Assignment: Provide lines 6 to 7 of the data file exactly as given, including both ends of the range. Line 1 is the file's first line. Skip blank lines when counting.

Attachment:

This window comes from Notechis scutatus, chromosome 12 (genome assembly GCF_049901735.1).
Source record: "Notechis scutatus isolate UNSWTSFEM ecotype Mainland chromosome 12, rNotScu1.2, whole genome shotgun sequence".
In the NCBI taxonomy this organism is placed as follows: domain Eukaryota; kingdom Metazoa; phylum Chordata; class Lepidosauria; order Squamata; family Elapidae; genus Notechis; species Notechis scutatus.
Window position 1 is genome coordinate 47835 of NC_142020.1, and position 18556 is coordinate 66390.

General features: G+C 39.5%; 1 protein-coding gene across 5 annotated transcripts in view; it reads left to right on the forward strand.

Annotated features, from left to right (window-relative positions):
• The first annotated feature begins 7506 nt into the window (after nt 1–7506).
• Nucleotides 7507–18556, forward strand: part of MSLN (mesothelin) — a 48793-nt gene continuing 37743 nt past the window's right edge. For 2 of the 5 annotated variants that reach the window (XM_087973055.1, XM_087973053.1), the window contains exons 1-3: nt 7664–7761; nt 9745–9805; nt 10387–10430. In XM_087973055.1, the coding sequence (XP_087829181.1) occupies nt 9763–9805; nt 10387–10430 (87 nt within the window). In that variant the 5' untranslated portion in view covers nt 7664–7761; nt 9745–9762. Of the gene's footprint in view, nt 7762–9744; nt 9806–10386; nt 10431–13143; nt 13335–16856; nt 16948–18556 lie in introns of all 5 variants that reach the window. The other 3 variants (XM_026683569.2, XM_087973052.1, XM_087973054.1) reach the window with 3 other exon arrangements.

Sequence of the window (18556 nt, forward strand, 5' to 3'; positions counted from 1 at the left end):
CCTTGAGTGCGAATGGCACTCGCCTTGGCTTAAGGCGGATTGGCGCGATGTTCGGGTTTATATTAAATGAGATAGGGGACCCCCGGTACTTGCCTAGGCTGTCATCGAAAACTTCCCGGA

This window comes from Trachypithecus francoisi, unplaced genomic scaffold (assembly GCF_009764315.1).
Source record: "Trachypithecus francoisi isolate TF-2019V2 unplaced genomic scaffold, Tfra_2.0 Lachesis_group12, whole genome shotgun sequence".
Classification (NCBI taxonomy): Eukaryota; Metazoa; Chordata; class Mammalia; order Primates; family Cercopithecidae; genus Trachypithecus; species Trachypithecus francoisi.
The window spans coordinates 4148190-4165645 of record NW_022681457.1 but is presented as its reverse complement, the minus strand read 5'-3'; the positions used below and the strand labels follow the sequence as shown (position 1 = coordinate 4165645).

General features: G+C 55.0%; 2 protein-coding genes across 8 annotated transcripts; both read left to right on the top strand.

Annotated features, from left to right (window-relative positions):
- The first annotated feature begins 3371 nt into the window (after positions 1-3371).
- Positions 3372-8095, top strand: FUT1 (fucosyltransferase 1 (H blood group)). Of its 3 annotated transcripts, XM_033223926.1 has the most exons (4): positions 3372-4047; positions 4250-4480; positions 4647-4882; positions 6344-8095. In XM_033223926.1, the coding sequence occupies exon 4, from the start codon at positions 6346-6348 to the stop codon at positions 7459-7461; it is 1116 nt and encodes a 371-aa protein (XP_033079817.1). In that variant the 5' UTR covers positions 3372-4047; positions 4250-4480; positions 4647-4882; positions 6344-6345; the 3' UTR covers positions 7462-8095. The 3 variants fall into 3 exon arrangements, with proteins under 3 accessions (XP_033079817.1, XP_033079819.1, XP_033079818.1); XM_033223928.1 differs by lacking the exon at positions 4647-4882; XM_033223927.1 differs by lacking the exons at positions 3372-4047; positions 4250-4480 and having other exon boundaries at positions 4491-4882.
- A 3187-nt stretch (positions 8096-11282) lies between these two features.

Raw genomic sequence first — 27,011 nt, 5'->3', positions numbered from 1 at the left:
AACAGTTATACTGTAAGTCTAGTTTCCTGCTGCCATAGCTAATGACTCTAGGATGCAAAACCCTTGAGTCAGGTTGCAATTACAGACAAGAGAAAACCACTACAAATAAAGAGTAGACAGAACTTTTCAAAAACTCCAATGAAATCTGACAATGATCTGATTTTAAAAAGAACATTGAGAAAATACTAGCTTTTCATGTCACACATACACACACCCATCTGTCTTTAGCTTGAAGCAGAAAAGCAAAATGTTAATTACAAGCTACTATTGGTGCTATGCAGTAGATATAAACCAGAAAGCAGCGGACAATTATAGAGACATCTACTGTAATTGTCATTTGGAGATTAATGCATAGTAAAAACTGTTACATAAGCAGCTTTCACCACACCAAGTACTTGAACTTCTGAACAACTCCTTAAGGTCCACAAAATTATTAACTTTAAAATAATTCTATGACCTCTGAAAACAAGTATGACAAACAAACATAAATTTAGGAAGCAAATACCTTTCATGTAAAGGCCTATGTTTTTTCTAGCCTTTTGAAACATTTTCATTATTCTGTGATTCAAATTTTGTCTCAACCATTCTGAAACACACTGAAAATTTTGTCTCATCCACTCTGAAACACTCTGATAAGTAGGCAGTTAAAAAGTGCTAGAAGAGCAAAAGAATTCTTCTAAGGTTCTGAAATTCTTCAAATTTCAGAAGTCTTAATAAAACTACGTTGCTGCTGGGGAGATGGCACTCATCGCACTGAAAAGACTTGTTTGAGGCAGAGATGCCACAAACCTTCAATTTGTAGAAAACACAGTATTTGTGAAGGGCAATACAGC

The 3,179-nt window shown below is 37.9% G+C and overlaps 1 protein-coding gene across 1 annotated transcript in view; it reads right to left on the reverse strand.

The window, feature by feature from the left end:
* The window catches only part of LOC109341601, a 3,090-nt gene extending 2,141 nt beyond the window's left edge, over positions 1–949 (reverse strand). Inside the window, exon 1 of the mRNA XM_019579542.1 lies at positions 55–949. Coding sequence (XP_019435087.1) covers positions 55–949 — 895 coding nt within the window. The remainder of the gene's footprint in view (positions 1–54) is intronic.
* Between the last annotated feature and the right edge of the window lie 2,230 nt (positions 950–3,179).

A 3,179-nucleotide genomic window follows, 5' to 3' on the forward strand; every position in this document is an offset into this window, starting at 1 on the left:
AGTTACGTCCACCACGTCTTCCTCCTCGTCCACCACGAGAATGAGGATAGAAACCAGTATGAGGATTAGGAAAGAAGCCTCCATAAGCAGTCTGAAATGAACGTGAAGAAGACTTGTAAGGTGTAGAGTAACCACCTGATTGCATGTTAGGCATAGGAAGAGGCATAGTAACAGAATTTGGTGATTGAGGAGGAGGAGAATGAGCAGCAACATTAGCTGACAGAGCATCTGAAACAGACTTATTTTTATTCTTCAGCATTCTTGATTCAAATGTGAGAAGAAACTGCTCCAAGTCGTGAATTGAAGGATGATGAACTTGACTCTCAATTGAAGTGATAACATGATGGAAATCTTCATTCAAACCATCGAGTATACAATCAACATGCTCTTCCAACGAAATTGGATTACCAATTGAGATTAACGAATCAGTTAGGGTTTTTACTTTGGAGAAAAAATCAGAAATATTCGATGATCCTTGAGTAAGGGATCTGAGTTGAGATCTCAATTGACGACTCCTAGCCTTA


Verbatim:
Annotated features, from left to right (window-relative positions):
• The first annotated feature begins 7506 nt into the window (after nt 1–7506).